When you’re looking to buy something, do you read customer testimonials? Do you look at star ratings to help you decide whether or not to hit that buy button? Sure you do! I think we can all agree that we use customer reviews of products and services on a regular basis. Recommendations on sites like Yelp and Amazon play a huge role in how we perceive a product, don’t they? These testimonials, good or bad, factor into our daily purchasing decisions. So with that being said…
Are you collecting testimonials as a part of your follow-up process?
Testimonials are an important part of any sales and marketing process. Testimonials are a type of social proof which may help buyers to trust a product (or service provider) more. Although some people have become suspicious of testimonials, they can still be extremely important in convincing other people to buy.
These reviews will support your existing marketing efforts because they will prove why your features and benefits work. In other words, why your product or service rocks!
But getting testimonials can be difficult.
Ask for what you want and make it worthwhile.
In general, people are lazy. They don’t usually provide feedback unless it’s negative or unless you ask for it.
You can provide an incentive for people to give you feedback. However, you shouldn’t offer money as an incentive for people to offer testimonials because then they become “paid testimonials.” People tend to distrust testimonials that people are paid for because some people are perfectly willing to lie about a product if they’re paid to do it.
Instead, you can offer some small token of your appreciation, just as a “thank you” to those who take the time to write a testimonial for you. It might be a free report, a link from your site to theirs within the testimonial box or a coupon for 10% off their next order with you.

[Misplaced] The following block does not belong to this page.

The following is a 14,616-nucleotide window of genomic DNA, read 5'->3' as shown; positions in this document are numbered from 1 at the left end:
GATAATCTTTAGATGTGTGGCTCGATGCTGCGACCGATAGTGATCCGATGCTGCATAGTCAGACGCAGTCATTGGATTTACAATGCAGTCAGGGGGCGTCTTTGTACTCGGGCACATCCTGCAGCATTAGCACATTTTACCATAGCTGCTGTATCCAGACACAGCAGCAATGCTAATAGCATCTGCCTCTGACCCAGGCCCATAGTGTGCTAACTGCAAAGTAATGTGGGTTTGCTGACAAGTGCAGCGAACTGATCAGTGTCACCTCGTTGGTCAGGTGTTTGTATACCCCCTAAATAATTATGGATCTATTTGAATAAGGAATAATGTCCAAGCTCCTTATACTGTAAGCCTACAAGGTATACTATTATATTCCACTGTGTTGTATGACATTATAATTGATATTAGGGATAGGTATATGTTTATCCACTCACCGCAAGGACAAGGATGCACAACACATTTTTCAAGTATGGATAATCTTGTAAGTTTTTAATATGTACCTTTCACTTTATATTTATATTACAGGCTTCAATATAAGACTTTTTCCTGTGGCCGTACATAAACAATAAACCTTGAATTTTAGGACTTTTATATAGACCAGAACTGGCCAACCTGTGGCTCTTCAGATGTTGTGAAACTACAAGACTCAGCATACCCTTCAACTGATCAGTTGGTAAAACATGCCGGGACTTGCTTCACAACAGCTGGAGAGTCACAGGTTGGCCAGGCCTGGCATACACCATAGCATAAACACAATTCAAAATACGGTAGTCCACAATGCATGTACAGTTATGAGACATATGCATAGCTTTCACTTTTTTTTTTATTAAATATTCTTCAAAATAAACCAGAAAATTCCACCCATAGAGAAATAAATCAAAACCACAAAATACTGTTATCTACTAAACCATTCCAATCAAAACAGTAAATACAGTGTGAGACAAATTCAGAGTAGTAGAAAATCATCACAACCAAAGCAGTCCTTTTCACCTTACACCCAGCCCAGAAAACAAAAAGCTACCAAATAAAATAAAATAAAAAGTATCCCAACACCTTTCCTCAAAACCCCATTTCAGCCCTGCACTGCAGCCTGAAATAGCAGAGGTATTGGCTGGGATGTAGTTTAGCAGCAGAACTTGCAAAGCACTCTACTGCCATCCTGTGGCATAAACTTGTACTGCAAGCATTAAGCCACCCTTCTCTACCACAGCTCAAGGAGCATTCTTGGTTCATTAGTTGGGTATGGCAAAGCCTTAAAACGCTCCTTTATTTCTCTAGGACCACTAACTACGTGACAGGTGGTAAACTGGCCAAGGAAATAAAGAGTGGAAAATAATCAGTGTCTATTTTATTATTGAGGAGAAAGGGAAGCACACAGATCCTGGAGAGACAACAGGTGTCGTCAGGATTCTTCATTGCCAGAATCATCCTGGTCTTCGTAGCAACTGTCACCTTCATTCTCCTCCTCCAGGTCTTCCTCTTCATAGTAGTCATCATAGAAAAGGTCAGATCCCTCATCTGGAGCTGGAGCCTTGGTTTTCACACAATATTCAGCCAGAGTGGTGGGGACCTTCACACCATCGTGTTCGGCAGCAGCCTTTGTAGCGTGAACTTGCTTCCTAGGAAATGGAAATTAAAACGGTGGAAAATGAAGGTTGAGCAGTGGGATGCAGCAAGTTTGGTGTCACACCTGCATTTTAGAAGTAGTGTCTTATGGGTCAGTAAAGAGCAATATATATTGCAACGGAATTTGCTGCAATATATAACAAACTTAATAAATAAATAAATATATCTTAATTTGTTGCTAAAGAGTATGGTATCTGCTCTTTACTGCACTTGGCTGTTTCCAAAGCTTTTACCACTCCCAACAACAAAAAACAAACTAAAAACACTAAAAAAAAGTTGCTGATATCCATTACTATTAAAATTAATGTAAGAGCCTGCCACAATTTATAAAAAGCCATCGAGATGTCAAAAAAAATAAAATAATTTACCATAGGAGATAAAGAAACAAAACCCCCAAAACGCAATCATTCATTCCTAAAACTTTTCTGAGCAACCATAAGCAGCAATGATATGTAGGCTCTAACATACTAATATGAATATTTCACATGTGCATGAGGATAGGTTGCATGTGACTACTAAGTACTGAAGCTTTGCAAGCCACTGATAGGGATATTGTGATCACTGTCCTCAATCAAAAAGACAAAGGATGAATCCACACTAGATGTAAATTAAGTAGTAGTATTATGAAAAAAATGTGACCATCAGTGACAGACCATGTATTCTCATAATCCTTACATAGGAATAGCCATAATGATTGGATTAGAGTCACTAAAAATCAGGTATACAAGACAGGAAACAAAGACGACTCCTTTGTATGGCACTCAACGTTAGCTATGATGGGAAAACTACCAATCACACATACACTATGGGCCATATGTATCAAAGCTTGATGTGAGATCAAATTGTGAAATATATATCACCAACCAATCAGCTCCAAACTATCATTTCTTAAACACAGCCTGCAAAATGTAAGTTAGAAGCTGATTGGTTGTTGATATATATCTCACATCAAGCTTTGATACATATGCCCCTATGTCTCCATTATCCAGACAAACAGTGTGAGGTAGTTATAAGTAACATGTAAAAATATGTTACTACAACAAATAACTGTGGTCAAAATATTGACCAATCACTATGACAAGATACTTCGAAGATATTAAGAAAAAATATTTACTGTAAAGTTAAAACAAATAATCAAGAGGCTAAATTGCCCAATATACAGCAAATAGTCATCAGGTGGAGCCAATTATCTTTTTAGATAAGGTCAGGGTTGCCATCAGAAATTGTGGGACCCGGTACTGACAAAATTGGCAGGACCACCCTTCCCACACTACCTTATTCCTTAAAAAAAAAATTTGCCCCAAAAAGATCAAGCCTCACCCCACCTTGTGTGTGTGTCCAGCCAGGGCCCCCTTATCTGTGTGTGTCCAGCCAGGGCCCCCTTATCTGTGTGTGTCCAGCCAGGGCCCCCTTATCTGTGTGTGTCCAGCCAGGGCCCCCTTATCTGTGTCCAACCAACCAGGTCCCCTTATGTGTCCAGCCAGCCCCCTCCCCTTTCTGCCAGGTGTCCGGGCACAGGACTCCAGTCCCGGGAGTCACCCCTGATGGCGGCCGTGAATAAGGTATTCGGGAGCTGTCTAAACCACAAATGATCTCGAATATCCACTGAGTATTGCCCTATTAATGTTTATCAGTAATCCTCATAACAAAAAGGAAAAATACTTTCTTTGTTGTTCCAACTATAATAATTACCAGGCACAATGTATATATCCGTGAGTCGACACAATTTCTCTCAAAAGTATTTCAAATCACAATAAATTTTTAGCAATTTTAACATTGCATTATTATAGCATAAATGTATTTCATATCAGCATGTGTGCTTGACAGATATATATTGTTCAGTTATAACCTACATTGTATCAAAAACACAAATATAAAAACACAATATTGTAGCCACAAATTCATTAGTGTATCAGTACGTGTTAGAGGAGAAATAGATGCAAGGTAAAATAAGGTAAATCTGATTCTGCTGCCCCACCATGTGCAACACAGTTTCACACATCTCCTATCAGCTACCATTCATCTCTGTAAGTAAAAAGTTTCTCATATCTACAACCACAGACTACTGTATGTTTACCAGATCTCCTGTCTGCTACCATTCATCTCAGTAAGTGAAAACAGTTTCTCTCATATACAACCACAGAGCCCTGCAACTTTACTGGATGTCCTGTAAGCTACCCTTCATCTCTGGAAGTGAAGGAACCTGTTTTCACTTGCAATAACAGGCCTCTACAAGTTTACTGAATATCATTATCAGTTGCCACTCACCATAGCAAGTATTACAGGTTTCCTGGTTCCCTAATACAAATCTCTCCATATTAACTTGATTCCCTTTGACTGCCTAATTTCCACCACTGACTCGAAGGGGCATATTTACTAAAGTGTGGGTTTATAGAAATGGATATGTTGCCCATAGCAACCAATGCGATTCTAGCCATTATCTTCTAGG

As long as you’re not offering cash, most people won’t feel that you’re being dishonest to get testimonials. It’s not that people don’t really want to offer a testimonial if they like the product, it’s just that they don’t think about it. Those that do think about testimonials will often put it off “until later” and then forget about it.
So make sure you specifically ask your customers for their endorsement. You could ask them on your “thank you” page. You could ask them again on the last page of your product or at the end of each audio or video file.
You could also ask them in a follow-up email. Feel free to swipe this simple copy to get started:
“Hi, I just wanted to find out how you’re enjoying XYZ Product. Is it working out for you? If you haven’t done so already, I’d really appreciate it if you could send me your thoughts on the product – I may even use it as a testimonial with a link back to your website! It’ll only take five minutes of your time, and I’ll send you a free bonus report as my thanks for taking the time to do this for me.”
Add credibility to your testimonials.
Permission matters. Be sure to ask people if you can include their real name in the testimonial, or if you should use their initials. Some people don’t want to have their real name anywhere on the Internet and try to be very secretive about using it.
Some people have a tendency to trust testimonials more if they include a picture because it seems more like a real person wrote the testimonial. So go ahead and ask for a picture, if appropriate.
Audio and video testimonials are a great enhancement to your sales copy if you can convince your customers to call in an audio testimonial or email you a video file. These used to be harder to obtain since many people weren’t as versed in more advanced technology. But creating simple audio and video files has become easier, so it never hurts to ask!
If you don’t have testimonials, go back to your clients and get some. There are tons of other ways you can use reviews and testimonials, so get creative! Testimonials offer a treasure trove of promotional sales verbiage and they always boost your confidence, so why not start using them today?